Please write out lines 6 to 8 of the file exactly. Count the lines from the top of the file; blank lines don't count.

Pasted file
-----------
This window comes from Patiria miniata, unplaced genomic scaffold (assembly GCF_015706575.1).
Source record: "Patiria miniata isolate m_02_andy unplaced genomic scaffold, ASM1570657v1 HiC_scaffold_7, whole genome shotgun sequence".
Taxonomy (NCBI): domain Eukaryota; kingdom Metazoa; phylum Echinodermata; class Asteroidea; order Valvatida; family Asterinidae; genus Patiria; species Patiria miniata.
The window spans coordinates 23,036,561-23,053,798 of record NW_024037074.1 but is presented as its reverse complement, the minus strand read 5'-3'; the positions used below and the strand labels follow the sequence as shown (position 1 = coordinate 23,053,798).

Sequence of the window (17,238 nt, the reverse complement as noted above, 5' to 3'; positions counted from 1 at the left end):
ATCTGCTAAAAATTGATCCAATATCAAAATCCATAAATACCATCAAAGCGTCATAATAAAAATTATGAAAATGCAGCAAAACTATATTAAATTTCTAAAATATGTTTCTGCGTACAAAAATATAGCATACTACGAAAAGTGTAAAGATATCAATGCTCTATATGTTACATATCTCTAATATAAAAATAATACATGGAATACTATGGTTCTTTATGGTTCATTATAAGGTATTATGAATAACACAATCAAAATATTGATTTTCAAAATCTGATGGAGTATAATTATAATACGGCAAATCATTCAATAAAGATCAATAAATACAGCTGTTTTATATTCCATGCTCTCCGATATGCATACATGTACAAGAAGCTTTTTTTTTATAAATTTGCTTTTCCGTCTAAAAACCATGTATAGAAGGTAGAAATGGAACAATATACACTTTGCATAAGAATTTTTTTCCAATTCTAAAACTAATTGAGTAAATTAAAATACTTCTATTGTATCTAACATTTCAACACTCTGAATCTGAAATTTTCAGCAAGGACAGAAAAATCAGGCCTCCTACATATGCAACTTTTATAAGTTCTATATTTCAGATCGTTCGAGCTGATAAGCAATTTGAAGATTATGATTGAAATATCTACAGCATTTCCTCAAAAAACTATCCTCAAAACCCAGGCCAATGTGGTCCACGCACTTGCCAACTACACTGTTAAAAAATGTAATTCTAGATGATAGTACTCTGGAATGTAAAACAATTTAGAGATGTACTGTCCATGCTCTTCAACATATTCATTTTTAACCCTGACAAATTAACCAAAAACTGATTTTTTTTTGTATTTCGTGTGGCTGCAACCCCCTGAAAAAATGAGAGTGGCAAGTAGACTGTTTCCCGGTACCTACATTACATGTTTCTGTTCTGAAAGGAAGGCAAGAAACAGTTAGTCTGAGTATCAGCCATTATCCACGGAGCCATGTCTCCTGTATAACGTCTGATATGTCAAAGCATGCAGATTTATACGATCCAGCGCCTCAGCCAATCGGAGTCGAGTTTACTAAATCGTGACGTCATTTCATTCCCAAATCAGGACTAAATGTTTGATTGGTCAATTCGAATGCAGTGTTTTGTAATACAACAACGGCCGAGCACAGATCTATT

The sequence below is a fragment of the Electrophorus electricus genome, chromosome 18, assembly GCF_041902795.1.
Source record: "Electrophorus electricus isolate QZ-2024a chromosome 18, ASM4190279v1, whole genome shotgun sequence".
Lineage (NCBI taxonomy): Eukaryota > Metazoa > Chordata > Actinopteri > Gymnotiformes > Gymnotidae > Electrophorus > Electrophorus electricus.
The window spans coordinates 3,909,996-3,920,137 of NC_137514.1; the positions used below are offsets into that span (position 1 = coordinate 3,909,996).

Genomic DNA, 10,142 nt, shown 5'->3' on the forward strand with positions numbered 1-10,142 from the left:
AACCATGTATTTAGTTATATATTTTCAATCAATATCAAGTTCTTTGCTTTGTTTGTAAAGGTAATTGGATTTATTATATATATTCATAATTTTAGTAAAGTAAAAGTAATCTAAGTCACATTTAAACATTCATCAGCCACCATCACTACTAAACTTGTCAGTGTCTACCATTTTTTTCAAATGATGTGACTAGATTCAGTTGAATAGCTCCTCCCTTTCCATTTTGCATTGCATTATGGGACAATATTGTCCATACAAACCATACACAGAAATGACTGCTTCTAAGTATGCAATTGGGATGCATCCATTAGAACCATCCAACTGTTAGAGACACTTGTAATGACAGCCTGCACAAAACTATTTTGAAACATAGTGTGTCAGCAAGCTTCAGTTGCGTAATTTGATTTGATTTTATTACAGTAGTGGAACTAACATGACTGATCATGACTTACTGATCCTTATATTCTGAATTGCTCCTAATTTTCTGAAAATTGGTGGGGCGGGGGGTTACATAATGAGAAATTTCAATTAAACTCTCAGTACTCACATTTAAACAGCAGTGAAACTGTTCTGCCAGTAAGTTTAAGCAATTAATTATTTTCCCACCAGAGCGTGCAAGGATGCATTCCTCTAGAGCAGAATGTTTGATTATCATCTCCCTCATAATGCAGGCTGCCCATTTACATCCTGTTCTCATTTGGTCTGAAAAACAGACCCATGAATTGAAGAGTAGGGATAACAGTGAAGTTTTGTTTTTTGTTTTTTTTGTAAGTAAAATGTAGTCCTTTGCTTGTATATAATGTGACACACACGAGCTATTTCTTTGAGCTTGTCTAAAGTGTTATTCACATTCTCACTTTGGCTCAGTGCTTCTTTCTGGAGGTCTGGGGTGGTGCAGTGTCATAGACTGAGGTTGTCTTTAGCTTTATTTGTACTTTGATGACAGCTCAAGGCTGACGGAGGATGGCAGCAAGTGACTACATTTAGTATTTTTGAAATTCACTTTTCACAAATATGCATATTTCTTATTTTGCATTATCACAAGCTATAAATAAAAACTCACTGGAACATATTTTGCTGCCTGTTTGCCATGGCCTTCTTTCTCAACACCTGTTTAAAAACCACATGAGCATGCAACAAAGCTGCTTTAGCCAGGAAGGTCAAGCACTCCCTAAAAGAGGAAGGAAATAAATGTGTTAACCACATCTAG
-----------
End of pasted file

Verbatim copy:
ATCTGCTAAAAATTGATCCAATATCAAAATCCATAAATACCATCAAAGCGTCATAATAAAAATTATGAAAATGCAGCAAAACTATATTAAATTTCTAAAATATGTTTCTGCGTACAAAAATATAGCATACTACGAAAAGTGTAAAGATATCAATGCTCTATATGTTACATATCTCTAATATAAAAATAATACATGGAATACTATGGTTCTTTATGGTTCATTATAAGGTATTATGAATAACACAATCAAAATATTGATTTTCAAAATCTGATGGAGTATAATTATAATACGGCAAATCATTCAATAAAGATCAATAAATACAGCTGTTTTATATTCCATGCTCTCCGATATGCATACATGTACAAGAAGCTTTTTTTTTATAAATTTGCTTTTCCGTCTAAAAACCATGTATAGAAGGTAGAAATGGAACAATATACACTTTGCATAAGAATTTTTTTCCAATTCTAAAACTAATTGAGTAAATTAAAATACTTCTATTGTATCTAACATTTCAACACTCTGAATCTGAAATTTTCAGCAAGGACAGAAAAATCAGGCCTCCTACATATGCAACTTTTATAAGTTCTATATTTCAGATCGTTCGAGCTGATAAGCAATTTGAAGATTATGATTGAAATATCTACAGCATTTCCTCAAAAAACTATCCTCAAAACCCAGGCCAATGTGGTCCACGCACTTGCCAACTACACTGTTAAAAAATGTAATTCTAGATGATAGTACTCTGGAATGTAAAACAATTTAGAGATGTACTGTCCATGCTCTTCAACATATTCATTTTTAACCCTGACAAATTAACCAAAAACTGATTTTTTTTTGTATTTCGTGTGGCTGCAACCCCCTGAAAAAATGAGAGTGGCAAGTAGACTGTTTCCCGGTACCTACATTACATGTTTCTGTTCTGAAAGGAAGGCAAGAAACAGTTAGTCTGAGTATCAGCCATTATCCACGGAGCCATGTCTCCTGTATAACGTCTGATATGTCAAAGCATGCAGATTTATACGATCCAGCGCCTCAGCCAATCGGAGTCGAGTTTACTAAATCGTGACGTCATTTCATTCCCAAATCAGGACTAAATGTTTGATTGGTCAATTCGAATGCAGTGTTTTGTAATACAACAACGGCCGAGCACAGATCTATT

The sequence below is a fragment of the Electrophorus electricus genome, chromosome 18, assembly GCF_041902795.1.
Source record: "Electrophorus electricus isolate QZ-2024a chromosome 18, ASM4190279v1, whole genome shotgun sequence".